Italy Venice Flooding

Downtown Charleston, after a gentle summer shower. Oh, sorry, this is Venice, Italy after a November 2019 flood. It just looks like Charleston. (Emiliano Crespi/ANSA via AP)

Charleston is talking about building a sea wall around the peninsula, and we have questions.

So many, in fact, that the Historic Charleston Foundation hosted a Zoom meeting Tuesday to answer them … following a weekend story from The Post and Courier’s Chloe Johnson responding to reader queries about plans for the wall.

No doubt we have a real problem here. Sea levels are rising as temperatures go up and glaciers melt (see Tony Bartelme’s and Lauren Petracca’s report from Greenland). There’s so much water around that, nowadays, the city floods pretty much anytime some spills a Big Gulp from 7-11 on King Street.

The Army Corps of Engineers has proposed building a $1.1 billion, 8-mile seawall around the peninsula to keep our extensive new drainage system from becoming overwhelmed. But that sounds a tad dramatic — and a little too much like change for many Charleston residents.

Hence, questions. We’ll try to answer some of them here.

Q. Is this sea wall even necessary? I’m tired of this hooey about climate change. Some scientists say it’s just normal cyclical changes in the Earth’s environment.

A. Yes, to some extent climate change is cyclical, and indeed sea level has changed throughout history. For instance, a young girl in Summerville once found a Megalodon tooth buried in her backyard, where it had been since the Atlantic Ocean lapped ashore somewhere near what is now Interstate 95.

So, the sea wall probably isn’t necessary … for anyone who lives west of St. George.

Q. Can we trust the Army Corps of Engineers to tell the truth about this? After all, they’re part of the same federal government trying to force all Americans to take a “vaccine.”

A. Alas, the federal government has a pesky habit of overreach — always blowing money to protect “people” and “property.” We’re with you: The Constitution guarantees Charleston the freedom to sink into the ocean!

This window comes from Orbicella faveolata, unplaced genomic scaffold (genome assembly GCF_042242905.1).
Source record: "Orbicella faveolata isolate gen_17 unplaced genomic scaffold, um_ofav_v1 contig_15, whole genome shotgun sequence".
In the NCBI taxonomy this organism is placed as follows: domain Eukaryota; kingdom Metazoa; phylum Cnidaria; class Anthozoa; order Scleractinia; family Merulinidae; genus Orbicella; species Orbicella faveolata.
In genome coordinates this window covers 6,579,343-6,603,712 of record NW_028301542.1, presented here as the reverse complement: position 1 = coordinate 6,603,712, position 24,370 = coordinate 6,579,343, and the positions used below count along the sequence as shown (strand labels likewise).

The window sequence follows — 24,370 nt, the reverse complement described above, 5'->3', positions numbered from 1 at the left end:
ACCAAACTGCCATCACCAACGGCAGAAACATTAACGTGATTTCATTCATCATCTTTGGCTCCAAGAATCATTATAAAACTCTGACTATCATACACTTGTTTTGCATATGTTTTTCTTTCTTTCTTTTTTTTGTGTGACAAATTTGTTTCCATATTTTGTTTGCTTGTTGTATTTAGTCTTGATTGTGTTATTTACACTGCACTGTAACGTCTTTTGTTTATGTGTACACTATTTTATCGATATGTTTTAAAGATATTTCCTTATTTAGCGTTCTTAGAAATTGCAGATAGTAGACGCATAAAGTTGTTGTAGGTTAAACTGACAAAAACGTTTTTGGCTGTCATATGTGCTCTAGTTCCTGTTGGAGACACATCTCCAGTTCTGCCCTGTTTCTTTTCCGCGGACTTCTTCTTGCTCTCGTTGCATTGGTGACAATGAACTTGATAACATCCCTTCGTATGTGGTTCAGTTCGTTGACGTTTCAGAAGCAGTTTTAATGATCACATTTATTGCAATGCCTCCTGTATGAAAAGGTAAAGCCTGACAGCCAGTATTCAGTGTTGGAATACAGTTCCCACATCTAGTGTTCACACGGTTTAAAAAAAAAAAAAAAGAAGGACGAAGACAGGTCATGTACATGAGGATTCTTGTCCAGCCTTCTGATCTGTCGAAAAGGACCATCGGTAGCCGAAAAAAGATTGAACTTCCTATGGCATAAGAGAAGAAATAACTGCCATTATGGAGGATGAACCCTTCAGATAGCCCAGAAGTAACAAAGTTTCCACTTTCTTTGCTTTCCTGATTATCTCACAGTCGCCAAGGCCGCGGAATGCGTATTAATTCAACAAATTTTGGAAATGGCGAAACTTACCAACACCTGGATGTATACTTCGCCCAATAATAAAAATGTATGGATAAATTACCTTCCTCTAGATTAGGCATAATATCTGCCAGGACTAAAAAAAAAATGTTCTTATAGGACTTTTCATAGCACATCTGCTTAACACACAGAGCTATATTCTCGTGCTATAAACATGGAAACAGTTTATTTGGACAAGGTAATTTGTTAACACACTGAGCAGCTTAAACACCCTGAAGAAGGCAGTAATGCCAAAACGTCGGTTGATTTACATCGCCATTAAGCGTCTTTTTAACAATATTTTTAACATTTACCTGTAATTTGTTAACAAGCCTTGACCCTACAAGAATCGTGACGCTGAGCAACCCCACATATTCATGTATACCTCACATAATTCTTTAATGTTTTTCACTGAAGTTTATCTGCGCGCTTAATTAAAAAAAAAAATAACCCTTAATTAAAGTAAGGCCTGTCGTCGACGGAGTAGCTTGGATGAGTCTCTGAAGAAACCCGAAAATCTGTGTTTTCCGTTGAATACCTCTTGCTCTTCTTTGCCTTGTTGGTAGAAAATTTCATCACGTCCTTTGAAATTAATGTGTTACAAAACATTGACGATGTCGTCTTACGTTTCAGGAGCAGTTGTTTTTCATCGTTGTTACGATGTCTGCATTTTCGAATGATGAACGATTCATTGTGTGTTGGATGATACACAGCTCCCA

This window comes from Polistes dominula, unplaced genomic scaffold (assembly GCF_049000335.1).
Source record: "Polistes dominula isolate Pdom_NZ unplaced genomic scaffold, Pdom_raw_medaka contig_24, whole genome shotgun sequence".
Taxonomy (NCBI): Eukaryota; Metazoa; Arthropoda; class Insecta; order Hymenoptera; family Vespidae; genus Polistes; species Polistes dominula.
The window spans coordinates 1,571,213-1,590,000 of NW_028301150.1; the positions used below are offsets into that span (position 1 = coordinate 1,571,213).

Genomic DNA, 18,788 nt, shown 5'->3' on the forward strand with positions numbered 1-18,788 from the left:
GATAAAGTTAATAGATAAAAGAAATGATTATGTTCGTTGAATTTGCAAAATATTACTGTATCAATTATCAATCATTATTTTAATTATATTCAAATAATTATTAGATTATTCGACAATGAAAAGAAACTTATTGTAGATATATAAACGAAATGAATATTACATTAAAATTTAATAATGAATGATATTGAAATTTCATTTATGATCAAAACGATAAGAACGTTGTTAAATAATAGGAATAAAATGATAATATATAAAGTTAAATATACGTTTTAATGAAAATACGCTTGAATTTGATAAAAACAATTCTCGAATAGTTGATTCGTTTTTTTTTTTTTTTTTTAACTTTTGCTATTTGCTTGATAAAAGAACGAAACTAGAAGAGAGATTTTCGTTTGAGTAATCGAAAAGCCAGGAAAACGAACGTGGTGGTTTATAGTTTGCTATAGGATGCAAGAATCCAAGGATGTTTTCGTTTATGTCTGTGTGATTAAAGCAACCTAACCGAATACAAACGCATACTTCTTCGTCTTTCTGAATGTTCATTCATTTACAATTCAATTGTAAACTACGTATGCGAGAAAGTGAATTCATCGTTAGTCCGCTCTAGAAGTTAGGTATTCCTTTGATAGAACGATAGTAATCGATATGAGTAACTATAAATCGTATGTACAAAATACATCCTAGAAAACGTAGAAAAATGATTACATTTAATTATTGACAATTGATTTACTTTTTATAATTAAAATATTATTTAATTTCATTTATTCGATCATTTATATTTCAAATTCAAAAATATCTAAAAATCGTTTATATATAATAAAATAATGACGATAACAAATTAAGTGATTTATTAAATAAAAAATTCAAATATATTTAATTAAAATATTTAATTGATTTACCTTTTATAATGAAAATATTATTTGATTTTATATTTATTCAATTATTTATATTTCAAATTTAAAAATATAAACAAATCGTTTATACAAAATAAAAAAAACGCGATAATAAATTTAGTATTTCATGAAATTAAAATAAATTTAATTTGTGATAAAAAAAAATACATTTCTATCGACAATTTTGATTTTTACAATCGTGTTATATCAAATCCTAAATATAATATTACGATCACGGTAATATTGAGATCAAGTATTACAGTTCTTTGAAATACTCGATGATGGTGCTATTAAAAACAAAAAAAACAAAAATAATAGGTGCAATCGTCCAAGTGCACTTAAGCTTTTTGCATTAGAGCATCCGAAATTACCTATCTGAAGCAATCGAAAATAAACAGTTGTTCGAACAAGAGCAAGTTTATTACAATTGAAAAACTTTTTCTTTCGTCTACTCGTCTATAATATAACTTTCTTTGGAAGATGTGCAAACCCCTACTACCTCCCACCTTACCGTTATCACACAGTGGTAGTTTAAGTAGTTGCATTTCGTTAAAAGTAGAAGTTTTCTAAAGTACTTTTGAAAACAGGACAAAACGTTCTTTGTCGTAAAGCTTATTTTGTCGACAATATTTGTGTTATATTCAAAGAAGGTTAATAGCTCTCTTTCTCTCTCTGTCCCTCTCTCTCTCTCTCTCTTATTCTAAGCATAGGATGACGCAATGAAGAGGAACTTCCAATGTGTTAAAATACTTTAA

Q. I’m really concerned we haven’t seen any renderings of what the sea wall would look like. What are the plans for this monstrosity?

A. Well, design comes later. But we’re not talking Pink Floyd here. Think more High Battery, less Berlin Wall.

Q. Sure, it floods often in downtown Charleston. But some residents are simply raising their homes. Wouldn’t that be more a cost-effective alternative?

A. That’s certainly one option. Some homeowners South of Broad are spending more than $500,000 to raise their historic homes above current flood levels. Unfortunately, the streets will not rise commensurately.

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So if the city opts for that route, we’d recommend trading in your Grand Cherokee for a gondola.

Q. If Charleston builds a sea wall, will I still be able to see Fort Sumter?

A. Yes, of course — just bring a step ladder. Only kidding! The sea wall won’t be so high as to impede the city’s iconic view sheds. Unfortunately, it also won’t protect the city next time yahoos take over the fort and decide to bomb us again.

Q. Wouldn’t it be better to just save all that money and let nature take its course?

A. That would save a tremendous amount of money. Of course, we’d blow through most of it paying Two Guys and a Truck to move everyone out of downtown.

Q. One of Charleston’s greatest assets is its historical integrity. Won’t the wall destroy that?

A. Well, when Charles Town moved to the peninsula, the first thing they did was build a wall. Of course, if historical integrity is your thing, perhaps we should return the aptly named Water Street to its historic state … as a creek. Same with Market Street and the Crosstown, etc.

Seeing as how that sort of environmental engineering contributed to our current woes.

Q. The Dutch say we have to learn to live with water. Why don’t we just do that?

A. We could, if you’d quit calling to complain every time Lockwood Boulevard gets a little wet.

Q. Do we really need to deal with this right now? I mean, how imminent is this “sea level rise” anyway?

A. We don’t know for sure, as the Atlantic Ocean has not released its upcoming schedule. But before Wine+Food announced its move to North Charleston, we heard one option was to simply change its name to Wine+Food+Water Wings.

Q. How much is this gonna cost me?

A. Charleston’s share of the sea wall is expected to be $384.5 million. That’s a little less than $3,000 per resident (roughly what SCE&G stole from each of us to not build two nuclear reactors).

Or, we could just hit up every tourist for $10 for five years … if the state Legislature allowed cities to impose such fees.

Hint, hint.

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